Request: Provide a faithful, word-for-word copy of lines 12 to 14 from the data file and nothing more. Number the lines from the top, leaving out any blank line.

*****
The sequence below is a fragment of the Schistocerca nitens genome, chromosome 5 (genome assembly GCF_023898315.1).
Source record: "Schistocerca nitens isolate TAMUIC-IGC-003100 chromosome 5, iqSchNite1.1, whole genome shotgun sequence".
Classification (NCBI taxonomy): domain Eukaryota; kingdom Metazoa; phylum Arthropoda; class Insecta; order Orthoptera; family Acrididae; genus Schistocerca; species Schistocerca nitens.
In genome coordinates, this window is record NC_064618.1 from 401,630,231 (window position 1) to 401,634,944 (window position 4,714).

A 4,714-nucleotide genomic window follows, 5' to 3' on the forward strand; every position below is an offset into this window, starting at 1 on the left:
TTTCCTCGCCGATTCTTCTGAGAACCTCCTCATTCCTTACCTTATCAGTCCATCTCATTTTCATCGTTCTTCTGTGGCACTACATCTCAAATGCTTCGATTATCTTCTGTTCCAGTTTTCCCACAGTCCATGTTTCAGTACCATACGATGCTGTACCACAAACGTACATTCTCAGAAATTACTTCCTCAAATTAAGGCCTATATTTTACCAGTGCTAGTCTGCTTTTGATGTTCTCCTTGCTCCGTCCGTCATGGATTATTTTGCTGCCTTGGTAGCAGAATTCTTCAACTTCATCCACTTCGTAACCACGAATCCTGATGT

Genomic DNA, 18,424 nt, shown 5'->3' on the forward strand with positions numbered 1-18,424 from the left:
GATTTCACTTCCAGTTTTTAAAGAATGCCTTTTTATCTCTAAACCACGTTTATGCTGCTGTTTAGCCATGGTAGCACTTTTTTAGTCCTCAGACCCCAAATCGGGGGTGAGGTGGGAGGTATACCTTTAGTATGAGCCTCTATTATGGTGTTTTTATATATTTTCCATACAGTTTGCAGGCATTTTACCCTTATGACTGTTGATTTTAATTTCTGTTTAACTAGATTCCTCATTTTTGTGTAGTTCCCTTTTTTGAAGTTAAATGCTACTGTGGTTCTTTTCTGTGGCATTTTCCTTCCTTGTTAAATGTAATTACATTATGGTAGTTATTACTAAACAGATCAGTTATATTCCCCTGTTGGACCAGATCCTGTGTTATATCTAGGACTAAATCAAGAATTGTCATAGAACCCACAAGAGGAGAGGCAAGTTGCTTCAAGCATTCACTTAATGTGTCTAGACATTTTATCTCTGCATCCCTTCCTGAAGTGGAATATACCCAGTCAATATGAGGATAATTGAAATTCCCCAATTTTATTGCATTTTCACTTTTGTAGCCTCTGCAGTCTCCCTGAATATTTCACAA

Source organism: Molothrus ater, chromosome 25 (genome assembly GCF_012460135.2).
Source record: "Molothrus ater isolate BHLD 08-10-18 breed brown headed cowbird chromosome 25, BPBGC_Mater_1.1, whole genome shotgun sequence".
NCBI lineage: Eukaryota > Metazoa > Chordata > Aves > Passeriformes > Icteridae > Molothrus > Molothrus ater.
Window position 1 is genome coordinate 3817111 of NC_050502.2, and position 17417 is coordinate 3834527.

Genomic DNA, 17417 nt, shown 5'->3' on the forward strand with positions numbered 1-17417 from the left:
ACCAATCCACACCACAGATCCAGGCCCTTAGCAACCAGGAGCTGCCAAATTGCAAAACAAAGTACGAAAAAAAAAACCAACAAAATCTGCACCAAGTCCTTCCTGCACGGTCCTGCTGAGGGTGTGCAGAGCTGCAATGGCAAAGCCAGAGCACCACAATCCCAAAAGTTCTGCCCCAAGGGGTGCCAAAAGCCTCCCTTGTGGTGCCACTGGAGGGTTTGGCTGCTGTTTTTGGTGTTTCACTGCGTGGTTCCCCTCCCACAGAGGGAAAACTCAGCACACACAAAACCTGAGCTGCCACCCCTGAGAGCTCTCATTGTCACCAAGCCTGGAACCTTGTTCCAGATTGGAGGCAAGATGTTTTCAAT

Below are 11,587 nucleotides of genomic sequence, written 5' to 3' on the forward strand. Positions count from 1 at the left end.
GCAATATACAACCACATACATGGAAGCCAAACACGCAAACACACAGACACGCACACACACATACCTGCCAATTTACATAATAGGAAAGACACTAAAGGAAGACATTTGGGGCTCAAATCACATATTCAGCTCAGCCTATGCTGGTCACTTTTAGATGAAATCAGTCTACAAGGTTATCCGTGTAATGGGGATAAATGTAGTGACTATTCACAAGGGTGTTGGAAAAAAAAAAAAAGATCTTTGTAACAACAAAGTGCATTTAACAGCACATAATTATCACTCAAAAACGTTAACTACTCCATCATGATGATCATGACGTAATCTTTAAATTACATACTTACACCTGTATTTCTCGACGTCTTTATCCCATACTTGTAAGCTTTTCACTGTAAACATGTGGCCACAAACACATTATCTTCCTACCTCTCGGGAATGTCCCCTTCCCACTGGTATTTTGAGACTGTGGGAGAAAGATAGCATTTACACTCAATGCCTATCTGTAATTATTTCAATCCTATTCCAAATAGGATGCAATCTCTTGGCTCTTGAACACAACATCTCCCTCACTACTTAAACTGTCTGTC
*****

Window position 1 is genome coordinate 3817111 of NC_050502.2, and position 17417 is coordinate 3834527.

Genomic DNA, 17417 nt, shown 5'->3' on the forward strand with positions numbered 1-17417 from the left:
ACCAATCCACACCACAGATCCAGGCCCTTAGCAACCAGGAGCTGCCAAATTGCAAAACAAAGTACGAAAAAAAAAACCAACAAAATCTGCACCAAGTCCTTCCTGCACGGTCCTGCTGAGGGTGTGCAGAGCTGCAATGGCAAAGCCAGAGCACCACAATCCCAAAAGTTCTGCCCCAAGGGGTGCCAAAAGCCTCCCTTGTGGTGCCACTGGAGGGTTTGGCTGCTGTTTTTGGTGTTTCACTGCGTGGTTCCCCTCCCACAGAGGGAAAACTCAGCACACACAAAACCTGAGCTGCCACCCCTGAGAGCTCTCATTGTCACCAAGCCTGGAACCTTGTTCCAGATTGGAGGCAAGATGTTTTCAAT